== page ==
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A Fiscal Stimulus and Jobless Recovery

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  • Cristiano Cantore

    (University of Surrey)

  • Paul Levine

    (University of Surrey)

  • Giovanni Melina

    (University of Surrey)

Abstract

We analyse the effects of a government spending expansion in a dynamic stochastic general equilibrium (DSGE) model with Mortensen-Pissarides labour market frictions, deep habits and a constant-elasticity-of-substitution (CES) production function. The combination of deep habits and CES technology is crucial. The presence of deep habits enables the model to deliver output and unemployment multipliers in the high range of recent empirical estimates, while an elasticity of substitution between capital and labour in the range of available estimates allows it to produce a scenario compatible with the observed jobless recovery. An accommodative monetary policy with respect to the output gap alongside sticky prices plays an important role for the stabilisation properties of the fiscal stimulus.

Suggested Citation

  • Cristiano Cantore & Paul Levine & Giovanni Melina, 2011. "A Fiscal Stimulus and Jobless Recovery," School of Economics Discussion Papers 1111, School of Economics, University of Surrey.
  • Handle: RePEc:sur:surrec:1111
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    Cited by:

    1. Grace Weishi Gu, 2018. "Employment and the Cyclical Cost of Worker Benefits," Review of Economic Dynamics, Elsevier for the Society for Economic Dynamics, vol. 28, pages 96-120, April.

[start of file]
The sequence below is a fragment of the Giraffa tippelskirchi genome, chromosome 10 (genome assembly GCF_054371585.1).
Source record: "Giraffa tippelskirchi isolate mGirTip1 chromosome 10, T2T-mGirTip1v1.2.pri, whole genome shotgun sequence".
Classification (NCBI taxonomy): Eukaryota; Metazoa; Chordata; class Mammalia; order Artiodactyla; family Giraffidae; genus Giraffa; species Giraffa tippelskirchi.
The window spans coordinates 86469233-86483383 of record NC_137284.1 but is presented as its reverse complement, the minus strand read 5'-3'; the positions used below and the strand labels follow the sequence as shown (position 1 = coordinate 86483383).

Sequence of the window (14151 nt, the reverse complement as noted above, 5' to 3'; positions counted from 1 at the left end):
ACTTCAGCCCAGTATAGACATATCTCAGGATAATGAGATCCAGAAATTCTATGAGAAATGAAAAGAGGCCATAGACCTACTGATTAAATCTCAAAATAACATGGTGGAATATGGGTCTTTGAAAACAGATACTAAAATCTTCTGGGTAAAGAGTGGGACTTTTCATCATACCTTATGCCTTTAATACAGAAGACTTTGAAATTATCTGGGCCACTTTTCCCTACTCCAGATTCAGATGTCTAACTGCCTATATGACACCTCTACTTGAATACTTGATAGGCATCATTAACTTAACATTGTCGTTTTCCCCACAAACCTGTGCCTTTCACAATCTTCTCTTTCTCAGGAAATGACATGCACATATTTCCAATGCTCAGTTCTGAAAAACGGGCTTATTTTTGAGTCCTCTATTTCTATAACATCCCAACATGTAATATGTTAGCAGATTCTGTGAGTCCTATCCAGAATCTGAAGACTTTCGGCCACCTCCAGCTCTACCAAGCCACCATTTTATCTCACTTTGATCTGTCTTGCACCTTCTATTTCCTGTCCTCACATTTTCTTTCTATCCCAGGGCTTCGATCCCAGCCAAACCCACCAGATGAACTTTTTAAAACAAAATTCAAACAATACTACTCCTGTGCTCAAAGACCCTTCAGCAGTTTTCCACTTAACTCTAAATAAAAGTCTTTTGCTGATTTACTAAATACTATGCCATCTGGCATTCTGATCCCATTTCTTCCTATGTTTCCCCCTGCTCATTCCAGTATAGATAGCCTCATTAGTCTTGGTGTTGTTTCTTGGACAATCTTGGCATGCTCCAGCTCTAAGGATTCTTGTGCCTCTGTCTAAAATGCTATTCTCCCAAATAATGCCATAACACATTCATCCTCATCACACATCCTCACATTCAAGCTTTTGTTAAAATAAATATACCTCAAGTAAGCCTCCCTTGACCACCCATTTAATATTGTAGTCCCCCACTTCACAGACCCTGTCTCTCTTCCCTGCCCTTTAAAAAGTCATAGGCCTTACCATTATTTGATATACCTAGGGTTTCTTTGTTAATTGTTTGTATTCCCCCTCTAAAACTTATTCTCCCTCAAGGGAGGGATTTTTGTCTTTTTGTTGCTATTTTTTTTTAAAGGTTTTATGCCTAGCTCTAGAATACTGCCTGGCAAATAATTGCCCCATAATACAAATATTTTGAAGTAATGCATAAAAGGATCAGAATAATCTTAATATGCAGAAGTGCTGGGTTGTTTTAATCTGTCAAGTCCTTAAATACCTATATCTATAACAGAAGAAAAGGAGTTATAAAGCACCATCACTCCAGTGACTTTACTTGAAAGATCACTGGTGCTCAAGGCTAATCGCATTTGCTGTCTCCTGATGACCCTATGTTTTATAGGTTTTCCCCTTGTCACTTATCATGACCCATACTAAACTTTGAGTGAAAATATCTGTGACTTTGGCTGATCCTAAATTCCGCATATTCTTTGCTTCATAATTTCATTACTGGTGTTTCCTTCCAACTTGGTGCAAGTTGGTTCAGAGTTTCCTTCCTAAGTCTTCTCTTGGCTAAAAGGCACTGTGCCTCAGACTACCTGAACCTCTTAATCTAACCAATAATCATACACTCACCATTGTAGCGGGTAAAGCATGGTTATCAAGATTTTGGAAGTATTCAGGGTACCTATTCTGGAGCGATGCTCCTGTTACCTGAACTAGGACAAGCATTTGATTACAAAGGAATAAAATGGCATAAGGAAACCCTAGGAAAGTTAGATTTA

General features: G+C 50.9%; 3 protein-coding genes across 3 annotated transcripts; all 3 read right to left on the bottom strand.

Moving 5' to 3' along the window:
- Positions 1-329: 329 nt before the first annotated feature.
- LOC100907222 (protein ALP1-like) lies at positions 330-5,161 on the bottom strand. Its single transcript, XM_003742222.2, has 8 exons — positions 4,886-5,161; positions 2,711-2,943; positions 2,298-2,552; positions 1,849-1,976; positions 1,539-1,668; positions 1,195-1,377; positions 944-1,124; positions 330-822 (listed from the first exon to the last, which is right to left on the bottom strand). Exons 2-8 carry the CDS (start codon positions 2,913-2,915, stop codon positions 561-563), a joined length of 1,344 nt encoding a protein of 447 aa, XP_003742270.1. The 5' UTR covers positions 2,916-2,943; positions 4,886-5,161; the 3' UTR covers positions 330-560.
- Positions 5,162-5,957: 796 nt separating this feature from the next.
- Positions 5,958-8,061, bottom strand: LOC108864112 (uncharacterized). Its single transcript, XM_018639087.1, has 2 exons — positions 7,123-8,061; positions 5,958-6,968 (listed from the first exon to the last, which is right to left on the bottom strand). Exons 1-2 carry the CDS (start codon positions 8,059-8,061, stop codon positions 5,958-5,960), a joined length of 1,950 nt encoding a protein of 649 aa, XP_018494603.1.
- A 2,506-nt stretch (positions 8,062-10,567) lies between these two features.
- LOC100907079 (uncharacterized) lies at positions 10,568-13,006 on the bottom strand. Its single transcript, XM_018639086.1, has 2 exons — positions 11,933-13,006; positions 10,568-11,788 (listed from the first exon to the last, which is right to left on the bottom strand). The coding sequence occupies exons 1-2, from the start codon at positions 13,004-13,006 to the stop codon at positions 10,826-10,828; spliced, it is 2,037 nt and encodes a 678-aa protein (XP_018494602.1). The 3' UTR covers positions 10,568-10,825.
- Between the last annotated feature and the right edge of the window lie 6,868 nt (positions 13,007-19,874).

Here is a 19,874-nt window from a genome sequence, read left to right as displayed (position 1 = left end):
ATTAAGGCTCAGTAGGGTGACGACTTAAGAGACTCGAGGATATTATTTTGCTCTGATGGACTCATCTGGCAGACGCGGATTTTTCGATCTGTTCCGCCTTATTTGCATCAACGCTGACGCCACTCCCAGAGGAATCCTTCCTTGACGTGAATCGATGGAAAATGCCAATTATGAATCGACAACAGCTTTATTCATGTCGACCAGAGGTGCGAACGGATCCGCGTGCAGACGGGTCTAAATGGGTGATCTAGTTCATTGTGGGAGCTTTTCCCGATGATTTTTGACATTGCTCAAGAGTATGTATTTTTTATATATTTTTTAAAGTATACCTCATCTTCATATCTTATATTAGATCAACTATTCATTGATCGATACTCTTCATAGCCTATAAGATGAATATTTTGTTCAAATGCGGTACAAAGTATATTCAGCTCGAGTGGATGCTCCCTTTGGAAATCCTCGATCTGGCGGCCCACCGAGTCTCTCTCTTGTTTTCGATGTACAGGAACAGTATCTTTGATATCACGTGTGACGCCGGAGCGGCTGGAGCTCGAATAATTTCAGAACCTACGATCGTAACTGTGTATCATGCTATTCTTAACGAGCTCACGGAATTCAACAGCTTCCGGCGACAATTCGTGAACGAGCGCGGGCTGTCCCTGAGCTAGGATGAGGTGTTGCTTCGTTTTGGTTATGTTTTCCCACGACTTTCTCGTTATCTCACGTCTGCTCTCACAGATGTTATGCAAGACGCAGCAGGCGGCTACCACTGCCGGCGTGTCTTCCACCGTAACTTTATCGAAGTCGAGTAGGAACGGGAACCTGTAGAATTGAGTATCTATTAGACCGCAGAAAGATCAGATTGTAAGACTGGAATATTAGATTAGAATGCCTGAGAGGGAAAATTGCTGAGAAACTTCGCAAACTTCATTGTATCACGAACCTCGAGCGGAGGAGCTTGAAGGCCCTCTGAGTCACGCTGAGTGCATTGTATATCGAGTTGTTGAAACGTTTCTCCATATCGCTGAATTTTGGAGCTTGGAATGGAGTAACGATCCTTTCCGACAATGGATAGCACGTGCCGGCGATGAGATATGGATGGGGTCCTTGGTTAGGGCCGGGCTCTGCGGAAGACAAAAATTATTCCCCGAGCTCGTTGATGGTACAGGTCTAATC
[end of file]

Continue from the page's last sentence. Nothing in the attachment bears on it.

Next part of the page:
2. Cantore, Cristiano & Levine, Paul & Pearlman, Joseph & Yang, Bo, 2015. "CES technology and business cycle fluctuations," Journal of Economic Dynamics and Control, Elsevier, vol. 61(C), pages 133-151.
    3. Cristiano Cantore & Paul Levine & Giovanni Melina, 2014. "Deep versus superficial habit: It’s all in the persistence," School of Economics Discussion Papers 0714, School of Economics, University of Surrey.
    4. Di Pace, Federico & Villa, Stefania, 2016. "Factor complementarity and labour market dynamics," European Economic Review, Elsevier, vol. 82(C), pages 70-112.
    5. Punnoose Jacob, 2015. "Deep Habits, Price Rigidities, and the Consumption Response to Government Spending," Journal of Money, Credit and Banking, Blackwell Publishing, vol. 47(2-3), pages 481-510, March.
    6. Bermperoglu, Dimitrios & Pappa, Evi & Vella, Eugenia, 2013. "Spending-based austerity measures and their effects on output and unemployment," CEPR Discussion Papers 9383, C.E.P.R. Discussion Papers.
    7. Giovanni Melina & Stefania Villa, 2014. "Fiscal Policy And Lending Relationships," Economic Inquiry, Western Economic Association International, vol. 52(2), pages 696-712, April.
    8. Bartosz Godziszewski & Michal Kruszka, 2013. "Stability of Banking System in Poland and Activity of the KNF - Polish Financial Supervision Authority," CESifo Forum, Ifo Institute - Leibniz Institute for Economic Research at the University of Munich, vol. 14(1), pages 29-34, May.
    9. Cristiano Cantore & Vasco J. Gabriel & Paul Levine & Joseph Pearlman & Bo Yang, 2013. "The science and art of DSGE modelling: II – model comparisons, model validation, policy analysis and general discussion," Chapters,in: Handbook of Research Methods and Applications in Empirical Macroeconomics, chapter 19, pages 441-463 Edward Elgar Publishing.

    More about this item

    Keywords

    Fiscal policy; deep habits; labour market search-match frictions; unemployment; CES production function;

    JEL classification:

    • E24 - Macroeconomics and Monetary Economics - - Consumption, Saving, Production, Employment, and Investment - - - Employment; Unemployment; Wages; Intergenerational Income Distribution; Aggregate Human Capital; Aggregate Labor Productivity
    • E62 - Macroeconomics and Monetary Economics - - Macroeconomic Policy, Macroeconomic Aspects of Public Finance, and General Outlook - - - Fiscal Policy

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